Colorado State University Center for Literary Publishing

x3reading

Colorado Review Podcast: August 2017 Episode

Aug, 31 2017 | no responses

In Colorado Review’s August 2017 podcast,  poetry editor Camille T. Dungy and associate editor Sam Killmeyer join podcast editor Meghan Pipe in the studio. Together, they’ll dive into poetry from Kaveh Akbar, Julie Henson, Aimee Nezhukumatathil, and Donald Platt from the Summer 2017 issue. Listen to the podcast here: Episode 26.

Colorado Review Podcast: May 2017 Episode

May, 31 2017 | no responses

In Colorado Review’s May 2017 podcast, writer Emily Sinclair joins co-podcast editor Lauren Matheny and editor-in-chief Stephanie G’Schwind in the studio to read her nonfiction essay “Searching for the Duck Hole” from the magazine’s Spring 2017 issue. Listen to the podcast here! (Episode 23)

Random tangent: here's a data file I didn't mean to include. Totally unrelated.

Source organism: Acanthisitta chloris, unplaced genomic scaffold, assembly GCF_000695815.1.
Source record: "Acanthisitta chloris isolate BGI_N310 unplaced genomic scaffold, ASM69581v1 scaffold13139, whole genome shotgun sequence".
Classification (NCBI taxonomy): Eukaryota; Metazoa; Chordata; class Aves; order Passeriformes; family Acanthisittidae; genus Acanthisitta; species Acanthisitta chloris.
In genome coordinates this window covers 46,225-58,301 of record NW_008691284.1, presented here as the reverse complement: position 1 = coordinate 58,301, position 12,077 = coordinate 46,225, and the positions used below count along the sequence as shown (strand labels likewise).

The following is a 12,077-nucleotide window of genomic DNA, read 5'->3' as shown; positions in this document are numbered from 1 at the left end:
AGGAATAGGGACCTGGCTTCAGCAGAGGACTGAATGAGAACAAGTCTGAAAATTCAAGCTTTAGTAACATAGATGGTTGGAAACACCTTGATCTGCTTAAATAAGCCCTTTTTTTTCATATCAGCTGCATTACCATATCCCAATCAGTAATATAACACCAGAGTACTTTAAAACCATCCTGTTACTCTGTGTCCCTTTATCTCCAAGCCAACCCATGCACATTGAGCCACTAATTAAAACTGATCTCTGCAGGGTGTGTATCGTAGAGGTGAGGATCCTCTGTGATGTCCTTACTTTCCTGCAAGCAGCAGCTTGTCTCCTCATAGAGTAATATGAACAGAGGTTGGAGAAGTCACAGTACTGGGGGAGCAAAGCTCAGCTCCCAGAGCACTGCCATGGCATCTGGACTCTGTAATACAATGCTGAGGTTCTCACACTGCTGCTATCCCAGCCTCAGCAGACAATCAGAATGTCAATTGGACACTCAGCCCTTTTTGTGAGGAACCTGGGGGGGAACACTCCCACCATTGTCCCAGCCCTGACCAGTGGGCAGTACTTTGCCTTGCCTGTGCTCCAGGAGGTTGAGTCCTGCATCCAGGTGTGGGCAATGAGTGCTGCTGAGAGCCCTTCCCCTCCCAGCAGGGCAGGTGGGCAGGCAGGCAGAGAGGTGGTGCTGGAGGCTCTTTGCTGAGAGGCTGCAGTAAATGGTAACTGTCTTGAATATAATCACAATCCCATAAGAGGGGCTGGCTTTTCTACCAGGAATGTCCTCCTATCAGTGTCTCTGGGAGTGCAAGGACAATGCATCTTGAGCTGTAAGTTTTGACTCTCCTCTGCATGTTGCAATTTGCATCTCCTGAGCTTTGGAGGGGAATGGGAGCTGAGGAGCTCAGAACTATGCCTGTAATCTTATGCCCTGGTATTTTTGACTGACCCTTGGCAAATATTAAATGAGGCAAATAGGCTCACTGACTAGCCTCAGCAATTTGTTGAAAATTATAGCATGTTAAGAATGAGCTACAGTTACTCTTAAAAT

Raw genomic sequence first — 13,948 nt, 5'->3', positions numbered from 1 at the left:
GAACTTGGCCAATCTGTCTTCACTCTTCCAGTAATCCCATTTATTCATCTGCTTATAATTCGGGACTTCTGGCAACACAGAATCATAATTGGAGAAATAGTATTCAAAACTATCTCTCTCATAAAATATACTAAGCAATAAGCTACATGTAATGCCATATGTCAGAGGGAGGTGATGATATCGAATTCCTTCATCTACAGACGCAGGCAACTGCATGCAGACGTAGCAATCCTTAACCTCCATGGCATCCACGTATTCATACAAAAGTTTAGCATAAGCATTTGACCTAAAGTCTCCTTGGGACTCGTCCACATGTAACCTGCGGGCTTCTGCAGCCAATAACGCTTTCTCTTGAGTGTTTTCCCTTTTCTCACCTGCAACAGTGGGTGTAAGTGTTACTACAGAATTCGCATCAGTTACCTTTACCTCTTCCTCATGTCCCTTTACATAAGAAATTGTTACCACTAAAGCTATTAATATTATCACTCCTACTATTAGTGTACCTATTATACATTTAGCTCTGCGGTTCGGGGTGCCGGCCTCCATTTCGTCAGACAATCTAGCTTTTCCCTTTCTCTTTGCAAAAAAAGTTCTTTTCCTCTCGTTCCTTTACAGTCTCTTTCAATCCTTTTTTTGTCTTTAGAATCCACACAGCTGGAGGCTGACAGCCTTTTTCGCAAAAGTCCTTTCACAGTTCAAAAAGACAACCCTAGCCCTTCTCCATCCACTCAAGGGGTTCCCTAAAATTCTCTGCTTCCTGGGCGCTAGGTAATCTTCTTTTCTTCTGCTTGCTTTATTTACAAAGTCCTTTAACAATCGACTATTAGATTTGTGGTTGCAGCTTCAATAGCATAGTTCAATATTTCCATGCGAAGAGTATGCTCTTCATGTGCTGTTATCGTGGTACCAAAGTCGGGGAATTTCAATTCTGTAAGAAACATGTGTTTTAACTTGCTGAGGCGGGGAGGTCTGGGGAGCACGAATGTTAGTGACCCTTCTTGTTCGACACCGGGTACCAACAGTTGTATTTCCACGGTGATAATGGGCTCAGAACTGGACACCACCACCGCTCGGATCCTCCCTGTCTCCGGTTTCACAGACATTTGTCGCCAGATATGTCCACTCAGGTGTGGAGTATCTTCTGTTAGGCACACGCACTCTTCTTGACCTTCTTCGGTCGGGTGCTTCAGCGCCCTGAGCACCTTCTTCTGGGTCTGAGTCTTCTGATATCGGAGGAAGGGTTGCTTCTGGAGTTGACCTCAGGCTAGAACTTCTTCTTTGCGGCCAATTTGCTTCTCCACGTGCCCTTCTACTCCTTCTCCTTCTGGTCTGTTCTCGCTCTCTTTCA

10 Places for Daily Poetry

May, 05 2017 | no responses

In order to keep this daily poetry need stress-free, I’ve been actively seeking out daily poetry emails and services. I thought that you too, in your daily stresses, joys, and attention to spring weather, might also want to enjoy this stress-free daily poetry, and so I’ve compiled a list of places to sign up for and read poems.

In Defense of Odd

Apr, 21 2017 | no responses

Not that being odd is currently under literary attack or anything, but I’ve been thinking about how certain pieces of writing are perfectly misshapen—a trapezoidal-peg-round-hole sort of thing—just enough to defy clear categorization.

Colorado Review Podcast: April 2017 Episode

Apr, 19 2017 | no responses

In Colorado Review’s April 2017 podcast, podcast editors Lauren Matheny and Meghan Pipe sit down with Ada Limón, author of Bright Dead Things, finalist for the 2015 National Book Award in Poetry. Limón visited Colorado State University earlier this month through the CSU Creative Writing Reading Series. Listen to the podcast here! (Episode 22)

Preach, Mama

Apr, 14 2017 | no responses

I admitted, then, like a secret or a dare, “I’ve found myself writing preach, mama in the margins of the books I’m reading,” which has been the biggest puzzle to emerge out of many otherwise subtle changes.

Next Page »